365 days in self publishing and what I’ve learned so far

The 20th of July 2012 was for me a small anniversary. One year ago with a cry ‘lets see what happens when you do this’ I published my science fiction novel The Nameless War on Amazon for the Kindle. So 365 days on where am I?

http://www.amazon.co.uk/Nameless-War-Trilogy-ebook/dp/B005DTO04K/ref=sr_1_1?ie=UTF8&qid=1328569613&sr=8-1

To date 5484 copies have been downloaded. Of these 2057 went through Amazon.com, 3420 through Amazon.UK with the remaining 6 via the European Amazon sites, finally in the past week the paperback version has begun to go live (one copy sold so far).  It’s been a fun ride and I would like to pass long my top three tips to any others who are considering taking the self publishing plunge.

1) Professional editing is a requirement not an option.  One of the huge advantages of the kindle self publishing is the capacity to reach the world without heavy upfront expenditure. It’s tempting to go solo or rely on the assistance of friends and family. It is also a mistake. Without doubt those last two are important but they should be viewed as a supplement to rather that replacement to professional help. Now when I say Editing what I mean is copy editing – error finding in short. Content editing is something different and for the first timer, I’m not entirely convinced of its usefulness. So make sure your editor knows they are there to find errors and what medium the resulting work is going to be published on. On the whole finding a good editor is a hassle and expensive but believe me, it is a necessary one.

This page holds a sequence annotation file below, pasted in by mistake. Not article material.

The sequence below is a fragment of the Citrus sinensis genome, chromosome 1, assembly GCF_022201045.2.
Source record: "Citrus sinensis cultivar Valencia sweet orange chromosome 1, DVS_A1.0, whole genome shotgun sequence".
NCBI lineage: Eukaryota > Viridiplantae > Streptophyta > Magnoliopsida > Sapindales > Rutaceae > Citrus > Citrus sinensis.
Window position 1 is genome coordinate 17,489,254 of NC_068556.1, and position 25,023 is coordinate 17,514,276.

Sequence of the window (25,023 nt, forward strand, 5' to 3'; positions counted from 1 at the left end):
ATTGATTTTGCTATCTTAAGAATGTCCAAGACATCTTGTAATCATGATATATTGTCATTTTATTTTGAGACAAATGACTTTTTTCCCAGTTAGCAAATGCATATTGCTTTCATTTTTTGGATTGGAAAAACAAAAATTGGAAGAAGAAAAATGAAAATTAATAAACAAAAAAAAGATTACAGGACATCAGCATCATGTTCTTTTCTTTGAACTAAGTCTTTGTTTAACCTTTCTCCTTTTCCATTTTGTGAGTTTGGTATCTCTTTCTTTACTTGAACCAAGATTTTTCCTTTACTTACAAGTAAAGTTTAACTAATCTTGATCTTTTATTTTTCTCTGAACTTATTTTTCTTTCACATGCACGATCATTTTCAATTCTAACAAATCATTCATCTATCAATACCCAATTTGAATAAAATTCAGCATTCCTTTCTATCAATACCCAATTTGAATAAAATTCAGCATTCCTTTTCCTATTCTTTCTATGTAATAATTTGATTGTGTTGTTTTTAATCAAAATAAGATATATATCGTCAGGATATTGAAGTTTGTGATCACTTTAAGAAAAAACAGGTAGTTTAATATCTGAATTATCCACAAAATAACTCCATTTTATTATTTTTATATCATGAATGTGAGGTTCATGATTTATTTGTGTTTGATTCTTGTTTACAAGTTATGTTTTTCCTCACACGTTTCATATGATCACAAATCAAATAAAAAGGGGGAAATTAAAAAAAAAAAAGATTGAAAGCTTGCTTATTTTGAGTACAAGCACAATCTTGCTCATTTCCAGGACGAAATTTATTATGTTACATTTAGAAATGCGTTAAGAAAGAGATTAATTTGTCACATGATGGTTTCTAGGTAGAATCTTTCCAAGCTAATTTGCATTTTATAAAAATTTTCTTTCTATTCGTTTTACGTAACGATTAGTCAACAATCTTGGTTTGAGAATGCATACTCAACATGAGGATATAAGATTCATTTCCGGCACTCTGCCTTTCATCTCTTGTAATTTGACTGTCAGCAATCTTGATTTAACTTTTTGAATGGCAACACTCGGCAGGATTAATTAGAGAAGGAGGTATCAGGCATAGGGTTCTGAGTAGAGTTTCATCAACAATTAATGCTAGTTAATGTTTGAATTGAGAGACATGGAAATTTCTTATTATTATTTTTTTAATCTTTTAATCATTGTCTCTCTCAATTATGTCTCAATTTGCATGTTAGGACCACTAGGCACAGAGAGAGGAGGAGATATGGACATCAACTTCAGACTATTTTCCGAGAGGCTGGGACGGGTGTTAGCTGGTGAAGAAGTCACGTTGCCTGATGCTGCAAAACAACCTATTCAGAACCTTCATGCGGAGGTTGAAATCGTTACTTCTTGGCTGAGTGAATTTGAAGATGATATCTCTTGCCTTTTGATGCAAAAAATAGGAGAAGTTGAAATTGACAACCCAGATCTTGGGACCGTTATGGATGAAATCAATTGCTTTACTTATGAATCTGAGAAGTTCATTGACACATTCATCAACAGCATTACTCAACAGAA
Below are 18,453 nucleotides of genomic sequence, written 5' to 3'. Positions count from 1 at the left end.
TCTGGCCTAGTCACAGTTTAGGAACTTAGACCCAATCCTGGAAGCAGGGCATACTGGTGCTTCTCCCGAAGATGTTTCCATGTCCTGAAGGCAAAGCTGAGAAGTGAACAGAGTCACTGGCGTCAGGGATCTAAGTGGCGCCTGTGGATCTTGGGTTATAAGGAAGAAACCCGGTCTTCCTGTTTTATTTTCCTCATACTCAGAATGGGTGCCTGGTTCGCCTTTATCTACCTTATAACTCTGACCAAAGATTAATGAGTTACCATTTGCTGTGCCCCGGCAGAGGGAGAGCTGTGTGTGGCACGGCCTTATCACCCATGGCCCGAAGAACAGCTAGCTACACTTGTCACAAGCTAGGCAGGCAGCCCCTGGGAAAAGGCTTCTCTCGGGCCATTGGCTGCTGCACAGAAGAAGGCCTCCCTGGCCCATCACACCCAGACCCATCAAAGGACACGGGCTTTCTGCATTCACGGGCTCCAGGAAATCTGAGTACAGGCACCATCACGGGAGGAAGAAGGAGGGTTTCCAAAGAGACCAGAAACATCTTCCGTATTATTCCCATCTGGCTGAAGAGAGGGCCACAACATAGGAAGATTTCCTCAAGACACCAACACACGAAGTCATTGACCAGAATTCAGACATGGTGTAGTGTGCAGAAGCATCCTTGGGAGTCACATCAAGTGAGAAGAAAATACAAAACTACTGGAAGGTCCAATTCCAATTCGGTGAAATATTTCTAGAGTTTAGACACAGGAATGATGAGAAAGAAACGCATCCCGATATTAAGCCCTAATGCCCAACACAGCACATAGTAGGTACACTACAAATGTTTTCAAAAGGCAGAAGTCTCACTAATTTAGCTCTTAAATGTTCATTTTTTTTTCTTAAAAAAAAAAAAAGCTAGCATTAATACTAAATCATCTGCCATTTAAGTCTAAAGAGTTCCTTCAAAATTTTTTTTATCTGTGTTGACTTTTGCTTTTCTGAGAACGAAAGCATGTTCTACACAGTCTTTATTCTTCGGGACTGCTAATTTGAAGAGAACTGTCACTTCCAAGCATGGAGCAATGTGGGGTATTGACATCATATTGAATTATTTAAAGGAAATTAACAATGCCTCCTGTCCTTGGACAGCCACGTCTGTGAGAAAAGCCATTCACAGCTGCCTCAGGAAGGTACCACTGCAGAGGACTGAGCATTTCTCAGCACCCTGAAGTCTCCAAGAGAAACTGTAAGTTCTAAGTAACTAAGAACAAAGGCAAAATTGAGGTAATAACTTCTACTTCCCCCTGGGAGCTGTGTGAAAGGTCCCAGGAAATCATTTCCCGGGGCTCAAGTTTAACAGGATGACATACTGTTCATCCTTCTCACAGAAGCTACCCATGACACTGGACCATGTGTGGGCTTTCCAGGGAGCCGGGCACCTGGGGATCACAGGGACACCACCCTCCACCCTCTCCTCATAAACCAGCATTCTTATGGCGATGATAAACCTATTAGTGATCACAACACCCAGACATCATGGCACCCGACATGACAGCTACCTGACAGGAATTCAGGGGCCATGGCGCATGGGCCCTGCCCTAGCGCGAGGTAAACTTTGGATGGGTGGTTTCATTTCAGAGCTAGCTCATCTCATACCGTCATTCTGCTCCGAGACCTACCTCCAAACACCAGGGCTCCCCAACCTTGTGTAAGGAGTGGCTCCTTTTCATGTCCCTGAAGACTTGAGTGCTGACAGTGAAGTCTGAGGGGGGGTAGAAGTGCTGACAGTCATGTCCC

2) Reviews are important but take them calmly. If you look around the net it isn’t hard to find writers who have managed to make a holy show of themselves by taking reviews badly. Yes there are Trolls in them thar hills but here are also people who honestly and without malice just won’t like your work. Accept it and move on or – as I have occasionally done – shout abuse at your computer screen until you feel better.

3) Niches are your friend, sub niches are close friends.Small niches aren’t to be feared, far from it. It is a lot easier to make a big splash in a small pond and the tighter the niche the smaller that pond is. I have in the past year noticed that while Amazon.UK has Military Science Fiction and Space Opera, Amazon.COM only has the latter. Which means on Amazon.COM my book is sharing digital shelf space with big names like STAR WARS. Which frankly is not to my advantage but for the time being there is nothing I can do about it.

 

 

Well I think that is enough from behind the curtain, my next post will be the start of a series on Ships of the Fleet.

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